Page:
Cycling into the clouds

PHOTO: Adrian Tay

Taiwan's Wuling Mountain, which is nestled in the heart of the country, has an intimidating peak reaching 3,275m above sea level.

It is also the site of the Taiwan King of Mountain (KOM) Challenge, which many cyclists consider one of the most unforgiving hill climb events in the world.

When Star Cruises unveiled their cycling route for their 7th Star Cruises Cycle Cruise (Taiwan and Japan) which included Wuling, I signed up for it without a second thought.

View from Jun Yue Hanging Garden Resort.

Well, to my defence, it did seem like a good idea at that point in time. The Wuling route was to be the finale as well as 4th and final cycle of an 8-day cycle-cruise trip.Our start point was Jun Yue Hanging Garden Resort, which is about 20km from the peak of Wuling Mountain.

It was intended to be a relaxed trip anyway, so I thought the 20km to the top was an acceptable climb.

Boy, was I wrong.

After a restful night at the resort, we got off to an early start at 8am with the intention of reaching the peak before noon.

While we were told to dress warmly, we were fortunate enough to have a bright and sunny start, and our troupe were all smiles as we pushed off.

We were fortunate enough to have a bright and sunny start, and our troupe were all smiles.

There were numerous photo opportunities as we made our way to the top; the lush mountain scenery and the ascent towards the cloud-covered peak really took our breath away.

And it did literally; as the gradient got steeper and the air became thinner, my speed dropped to about 8km/h or at times lower.

I looked forward to each rest stop, which, besides offering me another photo opportunity, also gave me the chance to rest my fast tiring legs.

But with each stop, while we refuelled with bananas and energy drinks, I found it harder to get back in the saddle.

We were told to dress warmly, as the temperature would drop as we climbed.

As we neared the peak, it started to drizzle, and the rain and wet road made cycling uphill more miserable than it should be.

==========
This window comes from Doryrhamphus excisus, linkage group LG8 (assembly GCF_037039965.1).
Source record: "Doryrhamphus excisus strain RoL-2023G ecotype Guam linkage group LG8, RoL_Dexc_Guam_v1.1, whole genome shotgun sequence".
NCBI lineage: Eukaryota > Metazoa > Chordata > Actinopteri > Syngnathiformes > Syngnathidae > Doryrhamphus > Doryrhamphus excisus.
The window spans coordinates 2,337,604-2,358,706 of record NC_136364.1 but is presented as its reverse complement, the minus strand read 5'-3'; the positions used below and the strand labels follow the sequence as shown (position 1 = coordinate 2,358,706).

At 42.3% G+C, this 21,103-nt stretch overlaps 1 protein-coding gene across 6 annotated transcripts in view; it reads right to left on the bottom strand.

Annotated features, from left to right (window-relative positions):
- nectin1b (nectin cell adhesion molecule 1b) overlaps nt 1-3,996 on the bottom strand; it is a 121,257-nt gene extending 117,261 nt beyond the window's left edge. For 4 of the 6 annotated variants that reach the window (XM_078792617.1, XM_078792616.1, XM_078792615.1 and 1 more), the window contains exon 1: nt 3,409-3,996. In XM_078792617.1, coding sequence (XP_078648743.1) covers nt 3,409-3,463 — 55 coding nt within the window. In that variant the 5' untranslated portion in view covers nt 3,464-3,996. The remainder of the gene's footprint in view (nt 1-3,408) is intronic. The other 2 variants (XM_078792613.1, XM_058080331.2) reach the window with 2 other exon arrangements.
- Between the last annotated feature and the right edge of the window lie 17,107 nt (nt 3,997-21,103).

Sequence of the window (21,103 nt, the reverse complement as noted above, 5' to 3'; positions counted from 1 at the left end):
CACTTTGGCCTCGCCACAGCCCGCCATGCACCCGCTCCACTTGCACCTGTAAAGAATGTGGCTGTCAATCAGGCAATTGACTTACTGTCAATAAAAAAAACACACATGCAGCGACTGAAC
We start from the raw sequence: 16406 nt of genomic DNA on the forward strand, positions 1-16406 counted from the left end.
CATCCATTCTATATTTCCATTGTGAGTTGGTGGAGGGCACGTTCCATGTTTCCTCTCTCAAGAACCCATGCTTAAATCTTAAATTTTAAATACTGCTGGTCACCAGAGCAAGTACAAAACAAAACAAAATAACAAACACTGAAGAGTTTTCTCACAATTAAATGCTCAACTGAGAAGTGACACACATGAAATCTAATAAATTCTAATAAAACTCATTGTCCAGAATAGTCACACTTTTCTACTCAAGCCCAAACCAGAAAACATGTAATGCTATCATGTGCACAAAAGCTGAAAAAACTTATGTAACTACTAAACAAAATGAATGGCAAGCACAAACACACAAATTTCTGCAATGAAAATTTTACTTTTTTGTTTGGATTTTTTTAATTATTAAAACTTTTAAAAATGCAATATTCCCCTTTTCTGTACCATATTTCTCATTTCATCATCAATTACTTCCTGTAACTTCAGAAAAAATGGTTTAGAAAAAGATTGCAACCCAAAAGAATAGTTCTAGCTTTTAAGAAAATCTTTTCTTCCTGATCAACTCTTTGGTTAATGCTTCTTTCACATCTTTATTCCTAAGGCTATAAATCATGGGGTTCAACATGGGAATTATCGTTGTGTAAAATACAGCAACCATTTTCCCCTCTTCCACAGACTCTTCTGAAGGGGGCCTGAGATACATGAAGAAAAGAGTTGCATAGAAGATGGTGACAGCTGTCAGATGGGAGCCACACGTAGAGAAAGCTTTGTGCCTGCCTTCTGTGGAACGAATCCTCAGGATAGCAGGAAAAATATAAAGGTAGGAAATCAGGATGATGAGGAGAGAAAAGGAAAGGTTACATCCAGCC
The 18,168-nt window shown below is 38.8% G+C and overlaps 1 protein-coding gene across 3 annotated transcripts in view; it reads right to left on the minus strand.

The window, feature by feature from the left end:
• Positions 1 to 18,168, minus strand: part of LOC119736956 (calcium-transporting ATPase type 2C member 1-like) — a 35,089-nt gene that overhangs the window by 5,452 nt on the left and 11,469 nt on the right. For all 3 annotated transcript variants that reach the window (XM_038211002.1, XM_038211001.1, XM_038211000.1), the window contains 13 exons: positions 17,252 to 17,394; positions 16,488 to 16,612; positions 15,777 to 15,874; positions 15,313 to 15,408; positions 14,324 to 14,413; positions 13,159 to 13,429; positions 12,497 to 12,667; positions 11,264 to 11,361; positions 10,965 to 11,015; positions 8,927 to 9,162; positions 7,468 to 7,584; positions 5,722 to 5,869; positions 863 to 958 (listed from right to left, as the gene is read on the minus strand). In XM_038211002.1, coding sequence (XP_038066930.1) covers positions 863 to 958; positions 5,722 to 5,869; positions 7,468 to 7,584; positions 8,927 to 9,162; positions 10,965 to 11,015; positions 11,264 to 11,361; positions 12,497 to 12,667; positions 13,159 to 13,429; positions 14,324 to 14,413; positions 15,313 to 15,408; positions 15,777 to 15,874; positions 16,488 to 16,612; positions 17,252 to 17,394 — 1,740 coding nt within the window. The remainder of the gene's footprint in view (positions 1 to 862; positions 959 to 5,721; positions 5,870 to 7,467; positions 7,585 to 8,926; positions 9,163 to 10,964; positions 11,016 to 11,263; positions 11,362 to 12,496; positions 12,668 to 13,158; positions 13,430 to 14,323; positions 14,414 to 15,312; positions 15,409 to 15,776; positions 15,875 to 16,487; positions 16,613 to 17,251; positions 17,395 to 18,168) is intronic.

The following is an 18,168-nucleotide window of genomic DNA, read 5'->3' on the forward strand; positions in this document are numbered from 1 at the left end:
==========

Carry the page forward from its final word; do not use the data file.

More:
Then it happened - about 5km from the top, my left thigh cramped up. It was a helpless feeling I was familiar with, where my muscles aren't paying attention to my commands.

I had no choice but to get off my bike and push.

Where both my legs finally cramped up, about 4km from the peak.

Once I felt good enough, I got on and started pedalling, albeit at a much slower pace this time.

Inevitably, my left and subsequently right leg cramped up big time, with just 4km to go, and just before a major hair pin turn.

With the rain coming down fast, I made the call to let our safety guide know to call in the 'rescue' van.

My climb was over, but boy was I glad to hobble into the warm and dry van.

The warm & dry lift to the top.

It took a few minutes to reach the top by van and soon enough, everyone was crowding around for some much-deserved hot instant noodles.

After the customary group shots at the peak, our group boarded the bus for our trip back to the resort.

It was a one-hour journey just to reach our start point - no wonder they said we would be too tired to cycle back, even though it was a downhill ride.

I doubt I would have been able to complete the entire 105km route in a single day, but I'm really glad I got a taste of it.

It was an awesome feeling to be among the clouds.

As I took photos on the way down, I realised that while I didn't manage to cycle the entire 20km route, I had actually made it among the clouds already.

So that's another one off the bucket list.

tayyta@sph.com.sg

Cycling into the clouds

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